From the tentative pronunciations that we hear when people ring up to ask about our chairs, we are guessing a little help is needed to know how to pronounce 'Adirondack'.
It is is pronounced Ada-RON-dacks. The emphasis is on the second syllable.
Or if you would like to listen to it go here and click the play button:
1. Live with you current garden for a while. It is tempting to move into a place and start on changing things right away. Take some time to live in the property first.
2. Get a blueprint of the services that run into your property. Find out where the waterpipes and sewerage are laid. So when you start digging you will know what to expect.
3. Design the shape of your garden using a garden hose to define the edges and paths.
4. Australian gardens often have a lot of light. In an open area you can plan for taller trees to create shade and dim the bright light, but in confined areas you might want to perserve the light with shorter plants.
5. Take a look at where the healthiest weeds are growing, it can give you a clue as to where the best soil and drainage are.
6. Make a note of where you neighbours entertain. You can then plan your sitting spots as not right next to their entertainment areas, and where to plant some privacy screenings.
7. Get an old chair and try sitting in it in different places during the day. You may be a morning person and read the paper in the garden, so find the best spot for that. When you find it, mark it on your plan. You might also find the perfect spot for your Adirondack chair!
Our Pink Chair-ity auction has received a lot of publicity. Here are the links to a few of the items:
In 1905, Harry C. Bunnell of Westport, New York, received a patent for a chair suitable for use on porches, lawns and at camps, and to be durable enough to be exposed to the elements. It had broad arms and its seat and back — each built of a single piece of wood — were slanted. Wesport is located on Lake Champlain, about 120 kilometres south of Montreal, in New York state. And if you look way off to the west, you’ll be able to see the Adirondack Mountains. In those mountains, there was a convalescent home for tuberculosis patients, where caregivers figured the chairs would be perfect for guests to sit out on and enjoy the recuperative powers of the fresh mountain air. Soon, the chair design found it's way over to Canada and the term "Muskoka chair" was born, after the name of the quintessential cottage district.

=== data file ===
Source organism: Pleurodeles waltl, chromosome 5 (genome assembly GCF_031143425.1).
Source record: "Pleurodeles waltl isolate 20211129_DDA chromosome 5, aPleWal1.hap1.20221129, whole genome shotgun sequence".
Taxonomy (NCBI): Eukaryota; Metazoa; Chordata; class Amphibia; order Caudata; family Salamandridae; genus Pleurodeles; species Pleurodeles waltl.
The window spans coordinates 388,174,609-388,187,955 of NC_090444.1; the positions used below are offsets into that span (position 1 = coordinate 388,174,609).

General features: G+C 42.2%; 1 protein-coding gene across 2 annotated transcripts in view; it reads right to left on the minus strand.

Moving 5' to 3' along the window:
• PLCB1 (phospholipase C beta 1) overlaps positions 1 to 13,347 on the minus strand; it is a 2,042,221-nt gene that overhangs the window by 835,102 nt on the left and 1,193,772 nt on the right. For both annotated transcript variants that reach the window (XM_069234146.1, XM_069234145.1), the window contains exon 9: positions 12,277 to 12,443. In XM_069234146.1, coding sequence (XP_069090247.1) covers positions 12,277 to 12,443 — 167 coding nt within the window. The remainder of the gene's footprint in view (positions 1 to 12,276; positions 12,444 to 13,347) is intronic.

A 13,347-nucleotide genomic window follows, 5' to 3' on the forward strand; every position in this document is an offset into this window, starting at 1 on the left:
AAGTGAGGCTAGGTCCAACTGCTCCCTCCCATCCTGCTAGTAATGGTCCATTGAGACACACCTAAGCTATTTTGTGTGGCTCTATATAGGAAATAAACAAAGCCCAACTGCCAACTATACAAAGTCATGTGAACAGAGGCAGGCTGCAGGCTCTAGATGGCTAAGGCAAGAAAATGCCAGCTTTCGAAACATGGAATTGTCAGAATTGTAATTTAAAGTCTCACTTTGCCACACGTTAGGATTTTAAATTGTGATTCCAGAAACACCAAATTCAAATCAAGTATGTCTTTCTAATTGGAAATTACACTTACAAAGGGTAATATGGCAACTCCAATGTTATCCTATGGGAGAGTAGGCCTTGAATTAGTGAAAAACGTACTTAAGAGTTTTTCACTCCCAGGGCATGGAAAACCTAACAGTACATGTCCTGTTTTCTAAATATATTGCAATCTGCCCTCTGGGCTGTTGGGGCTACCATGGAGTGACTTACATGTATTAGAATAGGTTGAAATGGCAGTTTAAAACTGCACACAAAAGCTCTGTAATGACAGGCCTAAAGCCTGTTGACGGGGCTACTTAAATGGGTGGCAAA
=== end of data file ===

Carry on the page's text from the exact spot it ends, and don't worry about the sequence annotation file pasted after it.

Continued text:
Thus was born the first Westport chair.
Thus the term “Adirondack chair” was born.
What’s the difference between a Cape Cod, Muskoka, Westernport and an Adirondack? The simple answer is: Nothing.
In 1905, Harry C. Bunnell of Westport, New York, received a patent for a chair suitable for use on porches, lawns and at camps, and to be durable enough to be exposed to the elements. It had broad arms and its seat and back — each built of a single piece of wood — were slanted.
Wesport is located on Lake Champlain, about 120 kilometres south of Montreal, in New York state. And if you look way off to the west, you’ll be able to see the Adirondack Mountains. In those mountains, there was a convalescent home for tuberculosis patients, where caregivers figured the chairs would be perfect for guests to sit out on and enjoy the recuperative powers of the fresh mountain air.
Soon, the chair design found it's way over to Canada and the term "Muskoka chair" was born, after the name of the quintessential cottage district.
We often get asked if we sell or can supply Adirondack chair plans, for the keen woodworker. The answer is no we don’t, but instead we have searched the internet for free Adirondack chair plans which anyone can use.